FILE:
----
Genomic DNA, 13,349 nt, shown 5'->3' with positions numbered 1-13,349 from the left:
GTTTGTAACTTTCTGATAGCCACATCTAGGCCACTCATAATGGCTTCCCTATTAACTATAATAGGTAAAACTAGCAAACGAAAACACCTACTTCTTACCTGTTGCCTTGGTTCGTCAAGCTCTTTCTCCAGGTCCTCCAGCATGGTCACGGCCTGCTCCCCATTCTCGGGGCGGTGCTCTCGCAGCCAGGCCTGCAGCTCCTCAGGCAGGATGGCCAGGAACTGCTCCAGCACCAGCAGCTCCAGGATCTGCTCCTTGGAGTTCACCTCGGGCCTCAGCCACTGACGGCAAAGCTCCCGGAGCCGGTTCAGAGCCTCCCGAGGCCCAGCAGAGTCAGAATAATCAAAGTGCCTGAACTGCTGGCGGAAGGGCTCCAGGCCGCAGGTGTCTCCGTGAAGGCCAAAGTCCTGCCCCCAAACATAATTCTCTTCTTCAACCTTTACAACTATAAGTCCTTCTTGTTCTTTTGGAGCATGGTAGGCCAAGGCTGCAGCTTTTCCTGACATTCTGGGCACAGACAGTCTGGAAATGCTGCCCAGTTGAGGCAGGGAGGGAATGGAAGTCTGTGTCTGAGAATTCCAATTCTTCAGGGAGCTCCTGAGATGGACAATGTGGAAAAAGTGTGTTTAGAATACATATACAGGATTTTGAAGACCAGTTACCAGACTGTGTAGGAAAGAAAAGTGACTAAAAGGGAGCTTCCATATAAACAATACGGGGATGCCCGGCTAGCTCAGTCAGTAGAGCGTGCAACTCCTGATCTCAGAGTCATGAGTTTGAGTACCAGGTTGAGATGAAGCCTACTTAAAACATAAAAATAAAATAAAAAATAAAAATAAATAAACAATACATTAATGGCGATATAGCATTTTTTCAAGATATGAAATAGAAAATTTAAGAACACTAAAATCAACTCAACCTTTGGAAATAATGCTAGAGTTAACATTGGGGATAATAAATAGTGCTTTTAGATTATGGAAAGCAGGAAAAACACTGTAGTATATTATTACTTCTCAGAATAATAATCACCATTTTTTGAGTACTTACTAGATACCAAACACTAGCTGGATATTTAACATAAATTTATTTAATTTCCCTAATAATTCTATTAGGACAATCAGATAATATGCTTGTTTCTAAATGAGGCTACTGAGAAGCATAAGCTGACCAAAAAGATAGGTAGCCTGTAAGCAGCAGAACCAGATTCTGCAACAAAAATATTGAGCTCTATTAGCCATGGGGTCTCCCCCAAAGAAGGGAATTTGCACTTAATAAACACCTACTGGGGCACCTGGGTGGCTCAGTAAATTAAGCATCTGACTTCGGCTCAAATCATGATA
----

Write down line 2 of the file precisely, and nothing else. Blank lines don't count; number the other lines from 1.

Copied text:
GTTTGTAACTTTCTGATAGCCACATCTAGGCCACTCATAATGGCTTCCCTATTAACTATAATAGGTAAAACTAGCAAACGAAAACACCTACTTCTTACCTGTTGCCTTGGTTCGTCAAGCTCTTTCTCCAGGTCCTCCAGCATGGTCACGGCCTGCTCCCCATTCTCGGGGCGGTGCTCTCGCAGCCAGGCCTGCAGCTCCTCAGGCAGGATGGCCAGGAACTGCTCCAGCACCAGCAGCTCCAGGATCTGCTCCTTGGAGTTCACCTCGGGCCTCAGCCACTGACGGCAAAGCTCCCGGAGCCGGTTCAGAGCCTCCCGAGGCCCAGCAGAGTCAGAATAATCAAAGTGCCTGAACTGCTGGCGGAAGGGCTCCAGGCCGCAGGTGTCTCCGTGAAGGCCAAAGTCCTGCCCCCAAACATAATTCTCTTCTTCAACCTTTACAACTATAAGTCCTTCTTGTTCTTTTGGAGCATGGTAGGCCAAGGCTGCAGCTTTTCCTGACATTCTGGGCACAGACAGTCTGGAAATGCTGCCCAGTTGAGGCAGGGAGGGAATGGAAGTCTGTGTCTGAGAATTCCAATTCTTCAGGGAGCTCCTGAGATGGACAATGTGGAAAAAGTGTGTTTAGAATACATATACAGGATTTTGAAGACCAGTTACCAGACTGTGTAGGAAAGAAAAGTGACTAAAAGGGAGCTTCCATATAAACAATACGGGGATGCCCGGCTAGCTCAGTCAGTAGAGCGTGCAACTCCTGATCTCAGAGTCATGAGTTTGAGTACCAGGTTGAGATGAAGCCTACTTAAAACATAAAAATAAAATAAAAAATAAAAATAAATAAACAATACATTAATGGCGATATAGCATTTTTTCAAGATATGAAATAGAAAATTTAAGAACACTAAAATCAACTCAACCTTTGGAAATAATGCTAGAGTTAACATTGGGGATAATAAATAGTGCTTTTAGATTATGGAAAGCAGGAAAAACACTGTAGTATATTATTACTTCTCAGAATAATAATCACCATTTTTTGAGTACTTACTAGATACCAAACACTAGCTGGATATTTAACATAAATTTATTTAATTTCCCTAATAATTCTATTAGGACAATCAGATAATATGCTTGTTTCTAAATGAGGCTACTGAGAAGCATAAGCTGACCAAAAAGATAGGTAGCCTGTAAGCAGCAGAACCAGATTCTGCAACAAAAATATTGAGCTCTATTAGCCATGGGGTCTCCCCCAAAGAAGGGAATTTGCACTTAATAAACACCTACTGGGGCACCTGGGTGGCTCAGTAAATTAAGCATCTGACTTCGGCTCAAATCATGATA